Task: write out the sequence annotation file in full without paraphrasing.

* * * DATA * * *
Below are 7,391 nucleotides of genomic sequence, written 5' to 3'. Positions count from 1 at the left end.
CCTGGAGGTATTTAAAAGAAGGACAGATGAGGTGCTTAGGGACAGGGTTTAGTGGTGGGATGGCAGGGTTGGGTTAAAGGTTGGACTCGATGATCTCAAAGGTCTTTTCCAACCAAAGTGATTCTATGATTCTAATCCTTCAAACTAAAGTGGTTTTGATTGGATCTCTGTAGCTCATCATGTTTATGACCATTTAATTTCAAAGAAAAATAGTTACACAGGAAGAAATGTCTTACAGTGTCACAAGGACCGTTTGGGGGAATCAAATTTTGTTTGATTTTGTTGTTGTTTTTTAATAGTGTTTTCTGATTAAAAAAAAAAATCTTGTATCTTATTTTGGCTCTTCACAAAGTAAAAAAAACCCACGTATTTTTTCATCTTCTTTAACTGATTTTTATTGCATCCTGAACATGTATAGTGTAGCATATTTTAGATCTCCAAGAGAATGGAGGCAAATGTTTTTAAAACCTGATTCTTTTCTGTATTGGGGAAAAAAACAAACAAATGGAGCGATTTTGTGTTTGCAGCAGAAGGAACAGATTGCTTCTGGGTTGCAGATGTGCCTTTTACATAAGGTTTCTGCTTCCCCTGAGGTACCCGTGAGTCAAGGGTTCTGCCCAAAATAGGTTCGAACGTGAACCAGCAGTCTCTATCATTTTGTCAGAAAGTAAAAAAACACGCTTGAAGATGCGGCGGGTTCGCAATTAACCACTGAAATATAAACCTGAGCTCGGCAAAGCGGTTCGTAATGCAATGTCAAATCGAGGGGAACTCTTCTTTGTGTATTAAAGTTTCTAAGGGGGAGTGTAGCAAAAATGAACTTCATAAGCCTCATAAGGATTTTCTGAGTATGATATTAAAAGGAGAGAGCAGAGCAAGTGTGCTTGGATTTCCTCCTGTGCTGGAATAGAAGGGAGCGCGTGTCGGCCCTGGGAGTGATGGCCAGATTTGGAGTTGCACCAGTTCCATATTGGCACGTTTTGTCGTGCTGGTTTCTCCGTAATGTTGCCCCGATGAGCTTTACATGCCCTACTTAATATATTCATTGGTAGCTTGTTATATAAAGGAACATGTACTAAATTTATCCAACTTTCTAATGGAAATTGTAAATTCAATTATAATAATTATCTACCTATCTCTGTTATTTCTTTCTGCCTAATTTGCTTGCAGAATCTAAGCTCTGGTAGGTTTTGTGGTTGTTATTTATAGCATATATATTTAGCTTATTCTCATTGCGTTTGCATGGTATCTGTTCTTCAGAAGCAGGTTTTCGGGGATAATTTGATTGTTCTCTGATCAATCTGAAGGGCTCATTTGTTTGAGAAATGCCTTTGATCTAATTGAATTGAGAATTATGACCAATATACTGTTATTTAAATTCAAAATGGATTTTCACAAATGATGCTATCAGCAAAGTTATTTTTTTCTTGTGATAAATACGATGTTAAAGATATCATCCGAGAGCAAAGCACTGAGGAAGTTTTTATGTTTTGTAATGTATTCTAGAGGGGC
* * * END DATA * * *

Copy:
Below are 7,391 nucleotides of genomic sequence, written 5' to 3'. Positions count from 1 at the left end.
CCTGGAGGTATTTAAAAGAAGGACAGATGAGGTGCTTAGGGACAGGGTTTAGTGGTGGGATGGCAGGGTTGGGTTAAAGGTTGGACTCGATGATCTCAAAGGTCTTTTCCAACCAAAGTGATTCTATGATTCTAATCCTTCAAACTAAAGTGGTTTTGATTGGATCTCTGTAGCTCATCATGTTTATGACCATTTAATTTCAAAGAAAAATAGTTACACAGGAAGAAATGTCTTACAGTGTCACAAGGACCGTTTGGGGGAATCAAATTTTGTTTGATTTTGTTGTTGTTTTTTAATAGTGTTTTCTGATTAAAAAAAAAAATCTTGTATCTTATTTTGGCTCTTCACAAAGTAAAAAAAACCCACGTATTTTTTCATCTTCTTTAACTGATTTTTATTGCATCCTGAACATGTATAGTGTAGCATATTTTAGATCTCCAAGAGAATGGAGGCAAATGTTTTTAAAACCTGATTCTTTTCTGTATTGGGGAAAAAAACAAACAAATGGAGCGATTTTGTGTTTGCAGCAGAAGGAACAGATTGCTTCTGGGTTGCAGATGTGCCTTTTACATAAGGTTTCTGCTTCCCCTGAGGTACCCGTGAGTCAAGGGTTCTGCCCAAAATAGGTTCGAACGTGAACCAGCAGTCTCTATCATTTTGTCAGAAAGTAAAAAAACACGCTTGAAGATGCGGCGGGTTCGCAATTAACCACTGAAATATAAACCTGAGCTCGGCAAAGCGGTTCGTAATGCAATGTCAAATCGAGGGGAACTCTTCTTTGTGTATTAAAGTTTCTAAGGGGGAGTGTAGCAAAAATGAACTTCATAAGCCTCATAAGGATTTTCTGAGTATGATATTAAAAGGAGAGAGCAGAGCAAGTGTGCTTGGATTTCCTCCTGTGCTGGAATAGAAGGGAGCGCGTGTCGGCCCTGGGAGTGATGGCCAGATTTGGAGTTGCACCAGTTCCATATTGGCACGTTTTGTCGTGCTGGTTTCTCCGTAATGTTGCCCCGATGAGCTTTACATGCCCTACTTAATATATTCATTGGTAGCTTGTTATATAAAGGAACATGTACTAAATTTATCCAACTTTCTAATGGAAATTGTAAATTCAATTATAATAATTATCTACCTATCTCTGTTATTTCTTTCTGCCTAATTTGCTTGCAGAATCTAAGCTCTGGTAGGTTTTGTGGTTGTTATTTATAGCATATATATTTAGCTTATTCTCATTGCGTTTGCATGGTATCTGTTCTTCAGAAGCAGGTTTTCGGGGATAATTTGATTGTTCTCTGATCAATCTGAAGGGCTCATTTGTTTGAGAAATGCCTTTGATCTAATTGAATTGAGAATTATGACCAATATACTGTTATTTAAATTCAAAATGGATTTTCACAAATGATGCTATCAGCAAAGTTATTTTTTTCTTGTGATAAATACGATGTTAAAGATATCATCCGAGAGCAAAGCACTGAGGAAGTTTTTATGTTTTGTAATGTATTCTAGAGGGGC